In our work to democratize the electric grid, the Institute for Local Self-Reliance and partner organizations often submit comments to Public Utilities Commissions, regulatory bodies that provide oversight of electricity markets in many states across the U.S. As part of the regulatory process, these commissions and the dockets they manage decide on everything from overall grid modernization policies to pricing of net metering policies.
Below is a summary of ILSR involvement in regulatory dockets during 2018, including comments we’ve made and articles written, in order to increase transparency and accessibility of the regulatory process. ILSR regularly files comments and tracks dockets that concern issues related to energy democracy, distributed generation, and otherwise improving access to clean energy.
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Electric Vehicles and Charging Infrastructure
Minnesota Public Utilities Commission Docket 17-879
In July, ILSR had an opportunity to submit comments for review by Minnesota’s Public Utilities Commission to inform a regulatory process overseeing the rapid growth of electric vehicles and the charging infrastructure that supports them that has the potential to transform Minnesota’s transportation and energy systems. We outline our recommendations that the Commission weigh the local impacts and community benefits of electric vehicles, roles of both utilities and regulatory agencies in the state’s growing electric vehicle market, and considerations for electric vehicle charging tariffs. By overseeing an open and transparent process, utility regulators can help ensure benefits from the rapid growth in electric vehicles and charging infrastructure are accessible to all Minnesotans and that the transformation and electrification of our transportation system builds local power and promotes energy democracy in communities across the state. An article summarizing our detailed comments is here.
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Minnesota Public Utilities Commission Docket 13-867
In November, ILSR submitted joint comments with partners at Community Power and Cooperative Energy Futures to the Minnesota Public Utilities Commision expressing concerns about Xcel Energy’s 2019 Value of Solar calculation used to support investments in solar in the state. The comments outline issues with the company’s assumptions and ways to improve them. An article summarizing these comments is here.
In October, ILSR joined community members and solar developers to testify at the Minnesota Public Utilities Commission in a hearing to decide the fate of the state’s residential adder framework. This incentivize has helped broaden and support residential participation in community solar garden developments in the state. An article summarizing the Commission’s decision to extend the incentive and insights from the hearing is available here.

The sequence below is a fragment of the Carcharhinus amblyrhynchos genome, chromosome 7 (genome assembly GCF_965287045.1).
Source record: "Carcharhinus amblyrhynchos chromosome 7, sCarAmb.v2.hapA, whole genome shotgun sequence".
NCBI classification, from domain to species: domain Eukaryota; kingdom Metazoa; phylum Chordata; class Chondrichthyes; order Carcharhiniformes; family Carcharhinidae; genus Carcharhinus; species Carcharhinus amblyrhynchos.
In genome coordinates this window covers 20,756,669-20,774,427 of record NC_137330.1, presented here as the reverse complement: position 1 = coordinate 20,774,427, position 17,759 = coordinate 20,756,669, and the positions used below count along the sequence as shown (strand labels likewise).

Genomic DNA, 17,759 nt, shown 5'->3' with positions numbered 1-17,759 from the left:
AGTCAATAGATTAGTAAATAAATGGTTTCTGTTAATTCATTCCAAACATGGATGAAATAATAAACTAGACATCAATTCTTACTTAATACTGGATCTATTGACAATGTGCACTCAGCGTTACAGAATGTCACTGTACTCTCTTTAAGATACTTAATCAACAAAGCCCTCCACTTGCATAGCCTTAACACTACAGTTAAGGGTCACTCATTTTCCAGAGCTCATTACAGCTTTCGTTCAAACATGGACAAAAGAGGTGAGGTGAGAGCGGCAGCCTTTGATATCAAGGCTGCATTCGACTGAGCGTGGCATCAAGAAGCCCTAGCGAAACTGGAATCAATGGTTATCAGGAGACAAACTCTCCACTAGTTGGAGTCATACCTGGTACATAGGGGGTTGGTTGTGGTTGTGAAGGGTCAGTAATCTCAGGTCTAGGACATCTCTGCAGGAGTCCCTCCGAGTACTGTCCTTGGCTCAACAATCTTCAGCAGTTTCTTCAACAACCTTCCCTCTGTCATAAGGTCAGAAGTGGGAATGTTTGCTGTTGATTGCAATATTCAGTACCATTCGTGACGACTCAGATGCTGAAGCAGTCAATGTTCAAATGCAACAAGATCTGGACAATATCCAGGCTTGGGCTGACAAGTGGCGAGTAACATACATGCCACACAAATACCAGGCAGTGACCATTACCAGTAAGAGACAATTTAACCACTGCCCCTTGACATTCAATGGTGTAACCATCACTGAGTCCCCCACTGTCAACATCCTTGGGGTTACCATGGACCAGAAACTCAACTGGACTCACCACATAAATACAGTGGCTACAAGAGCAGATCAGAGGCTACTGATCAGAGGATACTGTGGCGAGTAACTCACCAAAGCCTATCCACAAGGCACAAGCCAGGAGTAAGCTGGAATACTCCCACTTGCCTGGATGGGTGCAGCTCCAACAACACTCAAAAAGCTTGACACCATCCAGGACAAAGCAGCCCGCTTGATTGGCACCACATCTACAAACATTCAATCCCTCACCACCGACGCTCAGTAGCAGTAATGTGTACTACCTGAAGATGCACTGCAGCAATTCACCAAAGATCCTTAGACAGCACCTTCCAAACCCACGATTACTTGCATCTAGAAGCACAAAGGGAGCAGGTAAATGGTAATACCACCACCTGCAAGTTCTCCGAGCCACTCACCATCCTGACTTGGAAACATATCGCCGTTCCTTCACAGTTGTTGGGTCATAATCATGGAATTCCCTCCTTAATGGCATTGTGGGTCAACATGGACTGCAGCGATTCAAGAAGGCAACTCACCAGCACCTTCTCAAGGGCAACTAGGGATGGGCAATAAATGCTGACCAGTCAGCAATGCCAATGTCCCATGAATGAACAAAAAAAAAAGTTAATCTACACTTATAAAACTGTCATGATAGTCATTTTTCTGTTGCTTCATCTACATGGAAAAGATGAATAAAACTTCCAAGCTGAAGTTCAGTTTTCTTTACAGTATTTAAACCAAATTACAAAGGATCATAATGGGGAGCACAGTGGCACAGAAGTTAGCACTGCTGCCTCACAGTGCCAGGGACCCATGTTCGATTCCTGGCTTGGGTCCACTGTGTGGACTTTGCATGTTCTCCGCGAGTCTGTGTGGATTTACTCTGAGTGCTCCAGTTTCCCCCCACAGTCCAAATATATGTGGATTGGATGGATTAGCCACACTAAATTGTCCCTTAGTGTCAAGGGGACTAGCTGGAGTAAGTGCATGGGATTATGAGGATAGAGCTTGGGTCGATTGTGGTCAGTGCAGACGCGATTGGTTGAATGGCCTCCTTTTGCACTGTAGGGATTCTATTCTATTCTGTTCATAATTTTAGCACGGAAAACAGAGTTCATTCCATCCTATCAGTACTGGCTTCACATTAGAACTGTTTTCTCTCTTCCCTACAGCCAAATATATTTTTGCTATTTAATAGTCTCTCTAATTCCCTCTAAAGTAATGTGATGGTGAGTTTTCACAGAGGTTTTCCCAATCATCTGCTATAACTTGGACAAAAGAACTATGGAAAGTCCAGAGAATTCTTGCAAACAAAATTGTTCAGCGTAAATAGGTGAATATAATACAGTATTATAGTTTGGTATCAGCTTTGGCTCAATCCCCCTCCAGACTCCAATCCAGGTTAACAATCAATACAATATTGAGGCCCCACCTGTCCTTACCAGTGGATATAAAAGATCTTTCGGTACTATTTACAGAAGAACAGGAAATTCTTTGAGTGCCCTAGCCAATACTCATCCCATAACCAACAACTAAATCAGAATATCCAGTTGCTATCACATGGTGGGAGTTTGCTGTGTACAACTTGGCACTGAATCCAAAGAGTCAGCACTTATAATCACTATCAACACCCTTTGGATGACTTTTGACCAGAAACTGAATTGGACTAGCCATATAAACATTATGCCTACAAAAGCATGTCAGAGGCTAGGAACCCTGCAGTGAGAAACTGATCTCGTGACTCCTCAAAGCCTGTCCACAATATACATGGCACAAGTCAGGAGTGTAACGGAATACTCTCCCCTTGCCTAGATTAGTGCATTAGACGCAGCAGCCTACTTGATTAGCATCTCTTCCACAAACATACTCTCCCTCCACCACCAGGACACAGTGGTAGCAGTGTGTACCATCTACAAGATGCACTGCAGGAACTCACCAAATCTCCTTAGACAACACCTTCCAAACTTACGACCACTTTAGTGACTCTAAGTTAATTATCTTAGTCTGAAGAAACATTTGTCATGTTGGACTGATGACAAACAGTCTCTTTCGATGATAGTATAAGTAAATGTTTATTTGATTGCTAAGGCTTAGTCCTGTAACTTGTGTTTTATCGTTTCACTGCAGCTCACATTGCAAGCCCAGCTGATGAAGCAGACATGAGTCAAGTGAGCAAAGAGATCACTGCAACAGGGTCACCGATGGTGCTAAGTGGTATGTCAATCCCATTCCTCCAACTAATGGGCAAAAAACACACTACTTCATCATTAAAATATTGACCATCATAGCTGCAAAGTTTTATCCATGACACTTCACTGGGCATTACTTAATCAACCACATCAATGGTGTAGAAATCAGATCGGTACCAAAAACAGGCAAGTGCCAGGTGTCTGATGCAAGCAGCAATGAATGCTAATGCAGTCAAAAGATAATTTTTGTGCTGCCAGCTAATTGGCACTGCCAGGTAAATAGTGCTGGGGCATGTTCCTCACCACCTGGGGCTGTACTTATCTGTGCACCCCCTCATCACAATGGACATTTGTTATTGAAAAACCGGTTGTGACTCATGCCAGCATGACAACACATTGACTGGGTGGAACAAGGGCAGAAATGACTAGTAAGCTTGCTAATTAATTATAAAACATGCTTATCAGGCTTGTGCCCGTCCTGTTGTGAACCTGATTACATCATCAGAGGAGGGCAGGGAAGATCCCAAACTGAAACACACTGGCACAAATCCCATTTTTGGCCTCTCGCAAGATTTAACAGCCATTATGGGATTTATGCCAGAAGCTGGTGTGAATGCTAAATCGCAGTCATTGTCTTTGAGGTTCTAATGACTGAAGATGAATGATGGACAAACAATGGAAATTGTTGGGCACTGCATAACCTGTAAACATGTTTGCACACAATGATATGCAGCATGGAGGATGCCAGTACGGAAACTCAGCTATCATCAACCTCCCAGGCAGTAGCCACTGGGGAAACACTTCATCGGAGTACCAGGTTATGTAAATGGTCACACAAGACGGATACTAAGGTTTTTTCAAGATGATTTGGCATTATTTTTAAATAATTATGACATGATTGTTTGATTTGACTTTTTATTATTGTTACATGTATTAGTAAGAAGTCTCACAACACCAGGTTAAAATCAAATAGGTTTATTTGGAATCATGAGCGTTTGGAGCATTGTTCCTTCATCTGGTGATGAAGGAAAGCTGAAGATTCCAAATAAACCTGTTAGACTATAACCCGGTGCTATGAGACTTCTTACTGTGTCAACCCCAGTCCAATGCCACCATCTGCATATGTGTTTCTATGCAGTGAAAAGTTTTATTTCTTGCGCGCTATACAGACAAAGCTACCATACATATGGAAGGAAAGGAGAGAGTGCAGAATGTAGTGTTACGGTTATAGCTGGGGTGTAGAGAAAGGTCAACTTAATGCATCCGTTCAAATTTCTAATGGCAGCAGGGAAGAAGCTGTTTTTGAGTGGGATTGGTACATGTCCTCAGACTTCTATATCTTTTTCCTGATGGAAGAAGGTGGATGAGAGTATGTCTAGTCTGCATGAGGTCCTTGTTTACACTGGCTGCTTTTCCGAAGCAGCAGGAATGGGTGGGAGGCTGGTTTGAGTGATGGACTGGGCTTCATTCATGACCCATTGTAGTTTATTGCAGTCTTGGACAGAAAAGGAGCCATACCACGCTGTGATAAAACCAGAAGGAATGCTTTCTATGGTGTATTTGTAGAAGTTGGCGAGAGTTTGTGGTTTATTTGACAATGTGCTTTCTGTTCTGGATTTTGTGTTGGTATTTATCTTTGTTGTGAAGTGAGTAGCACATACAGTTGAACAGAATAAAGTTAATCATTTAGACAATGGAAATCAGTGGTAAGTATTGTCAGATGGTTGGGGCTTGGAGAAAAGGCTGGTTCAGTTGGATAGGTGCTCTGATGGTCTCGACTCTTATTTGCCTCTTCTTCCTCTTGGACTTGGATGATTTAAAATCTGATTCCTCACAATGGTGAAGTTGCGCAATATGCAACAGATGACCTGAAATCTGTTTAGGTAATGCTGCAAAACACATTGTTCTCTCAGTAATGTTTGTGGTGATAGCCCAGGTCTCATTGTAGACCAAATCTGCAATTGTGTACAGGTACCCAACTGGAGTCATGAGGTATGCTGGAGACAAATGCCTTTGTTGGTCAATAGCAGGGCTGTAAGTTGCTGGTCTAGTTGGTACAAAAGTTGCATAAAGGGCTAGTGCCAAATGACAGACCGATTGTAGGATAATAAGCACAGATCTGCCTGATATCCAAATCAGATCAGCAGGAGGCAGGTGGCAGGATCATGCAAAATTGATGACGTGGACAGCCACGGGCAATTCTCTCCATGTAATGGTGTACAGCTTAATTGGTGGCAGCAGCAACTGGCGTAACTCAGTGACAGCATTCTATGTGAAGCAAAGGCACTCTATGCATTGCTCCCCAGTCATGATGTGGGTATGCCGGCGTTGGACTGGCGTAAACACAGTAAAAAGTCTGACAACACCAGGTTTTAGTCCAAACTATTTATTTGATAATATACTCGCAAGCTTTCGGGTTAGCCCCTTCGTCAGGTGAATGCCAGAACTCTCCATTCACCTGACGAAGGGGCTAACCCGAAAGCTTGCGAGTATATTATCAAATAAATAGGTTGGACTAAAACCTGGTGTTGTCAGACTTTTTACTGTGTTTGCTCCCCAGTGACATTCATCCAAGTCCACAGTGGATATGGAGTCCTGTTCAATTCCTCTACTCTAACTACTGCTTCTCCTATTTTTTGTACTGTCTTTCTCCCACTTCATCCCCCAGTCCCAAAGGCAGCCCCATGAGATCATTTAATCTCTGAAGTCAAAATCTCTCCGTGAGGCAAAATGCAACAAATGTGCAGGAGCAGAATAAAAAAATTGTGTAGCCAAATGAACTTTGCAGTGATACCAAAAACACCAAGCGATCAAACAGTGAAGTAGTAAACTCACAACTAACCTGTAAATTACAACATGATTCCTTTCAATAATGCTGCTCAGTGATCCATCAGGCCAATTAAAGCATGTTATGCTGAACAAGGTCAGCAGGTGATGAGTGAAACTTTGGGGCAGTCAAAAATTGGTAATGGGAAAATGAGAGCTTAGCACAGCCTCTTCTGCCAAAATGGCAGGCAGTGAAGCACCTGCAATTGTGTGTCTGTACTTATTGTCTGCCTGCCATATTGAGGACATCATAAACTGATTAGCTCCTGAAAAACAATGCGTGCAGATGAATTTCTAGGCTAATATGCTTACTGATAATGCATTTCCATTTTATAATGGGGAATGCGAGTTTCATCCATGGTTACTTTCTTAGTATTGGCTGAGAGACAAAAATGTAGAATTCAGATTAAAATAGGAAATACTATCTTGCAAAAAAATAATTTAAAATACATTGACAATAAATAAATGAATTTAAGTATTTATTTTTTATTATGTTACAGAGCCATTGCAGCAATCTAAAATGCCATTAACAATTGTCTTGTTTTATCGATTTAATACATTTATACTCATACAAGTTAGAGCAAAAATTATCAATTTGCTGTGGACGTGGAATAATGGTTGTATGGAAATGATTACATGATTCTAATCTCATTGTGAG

In April, ILSR submitted comments for review by Minnesota’s Public Utilities Commission in support of affordable residential access to community solar. These comments concerned a proposed residential adder framework outlined as part of the state’s community solar program and Minnesota Department of Commerce Value of Solar calculation. In response to a recent analysis submitted to the Commission by Xcel Energy, we argue the utility exaggerated costs likely to be incurred under this new framework. Our comments support those made by allies such as Cooperative Energy Futures and advocate for adder calculations that ensure financeability and broad participation among residential subscribers to the state’s community solar program. An article summarizing these comments is here.
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Distributed Generation Interconnection and Hosting Capacity
Minnesota Public Utilities Commission Docket 17-777
In February, ILSR submitted comments for review by Minnesota’s Public Utilities Commission on the topic of Xcel Energy’s hosting capacity for distributed generation resources in Minnesota, exploring how many of these renewable energy projects the existing grid can accommodate. Building on previous research, these comments outline additional limitations of analyses by Xcel Energy to-date and suggests the Commission instead pursue an independent, third-party analysis of the utility’s grid and hosting capacity.